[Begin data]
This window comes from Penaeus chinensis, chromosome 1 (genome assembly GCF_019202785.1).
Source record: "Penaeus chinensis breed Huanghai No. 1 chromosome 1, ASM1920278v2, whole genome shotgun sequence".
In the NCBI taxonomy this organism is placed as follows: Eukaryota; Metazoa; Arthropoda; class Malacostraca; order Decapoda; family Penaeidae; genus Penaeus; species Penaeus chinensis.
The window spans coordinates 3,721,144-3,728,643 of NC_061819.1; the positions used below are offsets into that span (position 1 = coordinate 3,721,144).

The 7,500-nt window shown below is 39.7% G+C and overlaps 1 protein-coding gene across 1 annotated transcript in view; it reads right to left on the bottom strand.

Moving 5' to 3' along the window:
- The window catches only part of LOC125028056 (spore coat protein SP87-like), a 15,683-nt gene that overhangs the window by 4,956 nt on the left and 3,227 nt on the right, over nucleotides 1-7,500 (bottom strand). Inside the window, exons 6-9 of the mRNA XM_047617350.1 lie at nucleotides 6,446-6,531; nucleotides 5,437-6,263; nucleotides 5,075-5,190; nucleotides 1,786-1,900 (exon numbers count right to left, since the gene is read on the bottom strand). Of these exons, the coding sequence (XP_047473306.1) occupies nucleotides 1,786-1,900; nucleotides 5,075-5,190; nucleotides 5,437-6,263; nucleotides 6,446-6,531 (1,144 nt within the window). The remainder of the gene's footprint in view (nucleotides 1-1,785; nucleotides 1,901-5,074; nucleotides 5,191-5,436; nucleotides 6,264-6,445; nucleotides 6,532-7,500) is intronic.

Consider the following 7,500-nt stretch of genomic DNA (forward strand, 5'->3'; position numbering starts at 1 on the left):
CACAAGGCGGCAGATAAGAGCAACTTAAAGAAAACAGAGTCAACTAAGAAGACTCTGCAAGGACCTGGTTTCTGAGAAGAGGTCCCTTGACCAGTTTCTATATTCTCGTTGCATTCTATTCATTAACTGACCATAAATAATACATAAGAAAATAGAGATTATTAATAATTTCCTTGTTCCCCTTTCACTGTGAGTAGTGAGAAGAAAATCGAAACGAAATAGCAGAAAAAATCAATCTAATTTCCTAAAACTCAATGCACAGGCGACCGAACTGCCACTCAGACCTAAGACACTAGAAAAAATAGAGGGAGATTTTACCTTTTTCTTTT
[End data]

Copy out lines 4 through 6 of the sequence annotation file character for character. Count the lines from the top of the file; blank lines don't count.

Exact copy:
The window spans coordinates 3,721,144-3,728,643 of NC_061819.1; the positions used below are offsets into that span (position 1 = coordinate 3,721,144).

The 7,500-nt window shown below is 39.7% G+C and overlaps 1 protein-coding gene across 1 annotated transcript in view; it reads right to left on the bottom strand.

Moving 5' to 3' along the window: